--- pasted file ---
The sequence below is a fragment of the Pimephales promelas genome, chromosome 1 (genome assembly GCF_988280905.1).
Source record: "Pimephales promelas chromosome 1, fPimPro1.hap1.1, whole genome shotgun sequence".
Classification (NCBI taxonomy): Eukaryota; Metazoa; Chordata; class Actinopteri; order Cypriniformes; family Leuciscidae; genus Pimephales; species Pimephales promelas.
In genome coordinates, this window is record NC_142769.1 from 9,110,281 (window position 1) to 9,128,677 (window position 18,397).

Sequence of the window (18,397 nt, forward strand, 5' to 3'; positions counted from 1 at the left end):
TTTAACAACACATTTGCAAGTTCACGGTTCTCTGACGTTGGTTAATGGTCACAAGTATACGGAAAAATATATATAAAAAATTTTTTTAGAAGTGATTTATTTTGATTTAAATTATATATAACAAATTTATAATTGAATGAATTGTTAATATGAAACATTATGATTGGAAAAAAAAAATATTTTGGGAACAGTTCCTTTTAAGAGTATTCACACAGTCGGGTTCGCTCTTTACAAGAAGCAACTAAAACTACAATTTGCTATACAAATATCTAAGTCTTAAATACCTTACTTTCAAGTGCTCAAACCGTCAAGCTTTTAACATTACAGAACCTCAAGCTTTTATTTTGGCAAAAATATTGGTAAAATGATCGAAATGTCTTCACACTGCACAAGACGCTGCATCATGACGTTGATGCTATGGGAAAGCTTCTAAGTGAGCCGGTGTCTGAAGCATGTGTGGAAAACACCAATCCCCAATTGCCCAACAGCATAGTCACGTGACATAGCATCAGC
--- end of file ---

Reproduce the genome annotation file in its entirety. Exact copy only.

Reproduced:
The sequence below is a fragment of the Pimephales promelas genome, chromosome 1 (genome assembly GCF_988280905.1).
Source record: "Pimephales promelas chromosome 1, fPimPro1.hap1.1, whole genome shotgun sequence".
Classification (NCBI taxonomy): Eukaryota; Metazoa; Chordata; class Actinopteri; order Cypriniformes; family Leuciscidae; genus Pimephales; species Pimephales promelas.
In genome coordinates, this window is record NC_142769.1 from 9,110,281 (window position 1) to 9,128,677 (window position 18,397).

Sequence of the window (18,397 nt, forward strand, 5' to 3'; positions counted from 1 at the left end):
TTTAACAACACATTTGCAAGTTCACGGTTCTCTGACGTTGGTTAATGGTCACAAGTATACGGAAAAATATATATAAAAAATTTTTTTAGAAGTGATTTATTTTGATTTAAATTATATATAACAAATTTATAATTGAATGAATTGTTAATATGAAACATTATGATTGGAAAAAAAAAATATTTTGGGAACAGTTCCTTTTAAGAGTATTCACACAGTCGGGTTCGCTCTTTACAAGAAGCAACTAAAACTACAATTTGCTATACAAATATCTAAGTCTTAAATACCTTACTTTCAAGTGCTCAAACCGTCAAGCTTTTAACATTACAGAACCTCAAGCTTTTATTTTGGCAAAAATATTGGTAAAATGATCGAAATGTCTTCACACTGCACAAGACGCTGCATCATGACGTTGATGCTATGGGAAAGCTTCTAAGTGAGCCGGTGTCTGAAGCATGTGTGGAAAACACCAATCCCCAATTGCCCAACAGCATAGTCACGTGACATAGCATCAGC